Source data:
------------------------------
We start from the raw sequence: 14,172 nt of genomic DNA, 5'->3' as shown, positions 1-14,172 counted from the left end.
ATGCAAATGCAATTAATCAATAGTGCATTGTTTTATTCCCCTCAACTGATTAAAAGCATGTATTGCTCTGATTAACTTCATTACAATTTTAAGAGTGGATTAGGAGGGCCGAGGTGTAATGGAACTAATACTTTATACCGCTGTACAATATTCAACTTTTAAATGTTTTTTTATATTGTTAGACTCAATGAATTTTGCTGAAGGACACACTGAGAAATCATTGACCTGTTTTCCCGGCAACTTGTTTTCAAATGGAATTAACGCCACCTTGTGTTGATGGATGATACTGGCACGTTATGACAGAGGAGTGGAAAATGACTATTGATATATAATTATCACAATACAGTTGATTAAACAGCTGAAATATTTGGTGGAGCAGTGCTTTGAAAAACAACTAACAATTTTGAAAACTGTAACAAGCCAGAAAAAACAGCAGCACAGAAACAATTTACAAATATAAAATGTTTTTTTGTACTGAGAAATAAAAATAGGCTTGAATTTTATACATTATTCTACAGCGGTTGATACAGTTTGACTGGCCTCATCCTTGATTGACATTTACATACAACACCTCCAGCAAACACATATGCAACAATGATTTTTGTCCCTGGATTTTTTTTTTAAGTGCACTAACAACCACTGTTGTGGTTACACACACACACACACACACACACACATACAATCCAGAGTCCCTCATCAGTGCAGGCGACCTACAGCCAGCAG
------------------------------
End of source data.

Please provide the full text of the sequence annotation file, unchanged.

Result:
We start from the raw sequence: 14,172 nt of genomic DNA, 5'->3' as shown, positions 1-14,172 counted from the left end.
ATGCAAATGCAATTAATCAATAGTGCATTGTTTTATTCCCCTCAACTGATTAAAAGCATGTATTGCTCTGATTAACTTCATTACAATTTTAAGAGTGGATTAGGAGGGCCGAGGTGTAATGGAACTAATACTTTATACCGCTGTACAATATTCAACTTTTAAATGTTTTTTTATATTGTTAGACTCAATGAATTTTGCTGAAGGACACACTGAGAAATCATTGACCTGTTTTCCCGGCAACTTGTTTTCAAATGGAATTAACGCCACCTTGTGTTGATGGATGATACTGGCACGTTATGACAGAGGAGTGGAAAATGACTATTGATATATAATTATCACAATACAGTTGATTAAACAGCTGAAATATTTGGTGGAGCAGTGCTTTGAAAAACAACTAACAATTTTGAAAACTGTAACAAGCCAGAAAAAACAGCAGCACAGAAACAATTTACAAATATAAAATGTTTTTTTGTACTGAGAAATAAAAATAGGCTTGAATTTTATACATTATTCTACAGCGGTTGATACAGTTTGACTGGCCTCATCCTTGATTGACATTTACATACAACACCTCCAGCAAACACATATGCAACAATGATTTTTGTCCCTGGATTTTTTTTTTAAGTGCACTAACAACCACTGTTGTGGTTACACACACACACACACACACACACACATACAATCCAGAGTCCCTCATCAGTGCAGGCGACCTACAGCCAGCAG